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Gang, summer is coming to an end! We need to embrace all of its delights as much as we can, including swimming and eating as much ice cream as possible, because thatâ€™s what summerâ€™s about, right? I think we should also embrace the later Shabbat start times, and one of my favorite ways to do this is by hosting a â€śSha-barbecueâ€ť! The first time I enjoyed a Sha-barbecue was almost 10 years ago when I was living in Chicago. I wasÂ invited over to my friend Taronâ€™s place for Shabbat dinner. When I asked him what I could bring, he casually said, â€śWell, itâ€™s a Sha-barbecue, so maybe some guacamole and chips?â€ťÂ I loved how casually he said Sha-barbecue, like it was a thing everyone knew about the world over. But never in my whole Jewish life had I heard of or attended a Sha-barbecue! Ever since that fateful night, I have fully embraced the Sha-barbecue. With Shabbat not starting until almost 8 in the summer, Iâ€™ve found that as a religiously observant Jew itâ€™s easy to have friends over and enjoy some adult beverages while barbecuing up the main course and then sitting down to a lovely Sha-barbecue meal. You know, like our forefathers and mothers used to do!
Sha-barbecue Cilantro, Lime and Yogurt Chicken Wings
1.Â Wash and dry the chicken wings, making sure they are free of any feathers. Next, separate drumettes from wingettes by slicing a sharp knife through the joints.
2.Â Place the chicken wings in a mediumÂ bowl. Add the cumin, sweetÂ paprika, garlic powder,Â kosher salt and pepper. Toss to coat the wings.
3.Â In a separate, larger bowl, addÂ all the ingredients for the marinade. Stir to combine, tasting for adjustments in seasoning.
4.Â Once marinade is complete, place the prepared chicken wings into the marinadeÂ bowl, stirring to coat. Cover with plastic wrap and marinate for at least 1 hour and up to 6Â hours, making sure not to over-marinate, as theÂ recipe includes lime juice, which can break down the meat (and not in a good way).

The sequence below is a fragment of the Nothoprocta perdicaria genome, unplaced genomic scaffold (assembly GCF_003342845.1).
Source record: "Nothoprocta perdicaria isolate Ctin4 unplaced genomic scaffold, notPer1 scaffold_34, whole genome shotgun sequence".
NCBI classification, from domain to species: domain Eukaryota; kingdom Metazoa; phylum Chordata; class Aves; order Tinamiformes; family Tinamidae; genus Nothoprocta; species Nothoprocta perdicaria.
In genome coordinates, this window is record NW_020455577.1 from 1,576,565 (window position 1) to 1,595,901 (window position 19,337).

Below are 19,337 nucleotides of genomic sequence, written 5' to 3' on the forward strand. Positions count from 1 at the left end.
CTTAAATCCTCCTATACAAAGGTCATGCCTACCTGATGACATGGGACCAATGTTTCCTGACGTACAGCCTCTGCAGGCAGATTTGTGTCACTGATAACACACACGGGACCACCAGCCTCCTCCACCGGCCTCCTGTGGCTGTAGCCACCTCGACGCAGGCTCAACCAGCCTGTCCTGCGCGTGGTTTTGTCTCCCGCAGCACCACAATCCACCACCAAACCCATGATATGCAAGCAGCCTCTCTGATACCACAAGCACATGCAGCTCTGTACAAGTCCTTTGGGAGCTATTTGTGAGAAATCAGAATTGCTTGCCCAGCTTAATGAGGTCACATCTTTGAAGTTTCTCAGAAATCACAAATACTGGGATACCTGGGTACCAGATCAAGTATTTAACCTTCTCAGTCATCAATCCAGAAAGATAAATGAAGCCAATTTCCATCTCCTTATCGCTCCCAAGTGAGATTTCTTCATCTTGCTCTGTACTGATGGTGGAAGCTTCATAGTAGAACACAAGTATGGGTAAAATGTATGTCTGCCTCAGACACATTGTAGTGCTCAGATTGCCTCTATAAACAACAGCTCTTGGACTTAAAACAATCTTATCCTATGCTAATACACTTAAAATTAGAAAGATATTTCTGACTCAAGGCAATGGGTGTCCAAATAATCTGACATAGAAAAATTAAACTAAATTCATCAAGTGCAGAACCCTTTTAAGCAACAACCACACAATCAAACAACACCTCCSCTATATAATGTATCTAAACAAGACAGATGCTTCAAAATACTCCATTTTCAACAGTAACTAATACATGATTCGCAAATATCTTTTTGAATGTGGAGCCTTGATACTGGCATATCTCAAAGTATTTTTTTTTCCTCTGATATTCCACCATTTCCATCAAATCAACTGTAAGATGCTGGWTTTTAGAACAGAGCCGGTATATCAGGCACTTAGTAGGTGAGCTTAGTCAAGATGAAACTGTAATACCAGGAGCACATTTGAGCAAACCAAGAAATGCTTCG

5.Â Preheat oven to 400 degrees. LineÂ two large rimmed baking sheets with parchment paper.
6.Â Using tongs, gently place the wings on the prepared baking sheets, making sure to spread them evenly so they arenâ€™t overlapping. Donâ€™t toss out the remaining marinade, as you will be basting while it bakes.
7.Â Bake wings for roughly 20 minutes. After the initial 20 minutes, baste each wing with remaining marinade. Bake for another 20-25 minutes, or until cooked through.
8.Â Sprinkle cooked wings with Maldon sea salt and a squeeze of lime just before serving.
Chicken is a mainstay in most Jewish homes. We love our chicken stock (homemade or store-bought and doctored will do) for matzah ball soup. Youâ€™ll find chopped chicken livers at the holiday table because every family has those who love it among the haters.Â For Shabbat, a nice roasted chicken kicks off the weekend and the Sabbath.Â But when you always cook with the same ingredient it is easy to get in a rut.Â The good news is that it isnâ€™t that hard to get out of it!Â Just add a little spice. This summer,Â go Indian with this Indian spiced grilled chicken served with a cilantro mint sauce. For interfaith families with Indian backgrounds, this is a great way to fuse your cultures!
Cilantro Mint Sauce
1. Â Into a large bowl, grate theÂ ginger.Â Add the zest and juice of 1 lime, salt, Garam Masala (an Indian spice mix that can be found at most grocery stores) and fennel seeds (I like to buy whole seeds and toast them on a pan on the stove and then crush them with a mortar and pestle).Â Pour in vegetable oil and mix together.
Toss the chicken into the marinade and chill in the fridge for 30 minutes to an hour.Â
2. Â Meanwhile, prepare the sauce. Wash and dry the cilantro and mint. You can use a salad spinner or dry the herbs on a towel. They do not have to be bone dry. In a blender, add the mint, cilantro, shallot cut into quarters, the juice of 1 lime, water, sugar and salt. Puree the mixture. Â
3. Â Carefully slice a jalapeĂ±o in half, remove the inner seeds and mince the pepper. Stir the tiny pieces of pepper into the sauce.
4. Â Take the chicken out of the fridge so it can lose some of the chill. Then, pre-heat your grill. Cook the chicken on a medium heat grill until done. Timing varies based on size of the chicken pieces, so just refer to your meat thermometer for doneness. Or, cut into the chicken to see that the meat is opaque and the juices run clear.
Serve with delicious summer vegetables.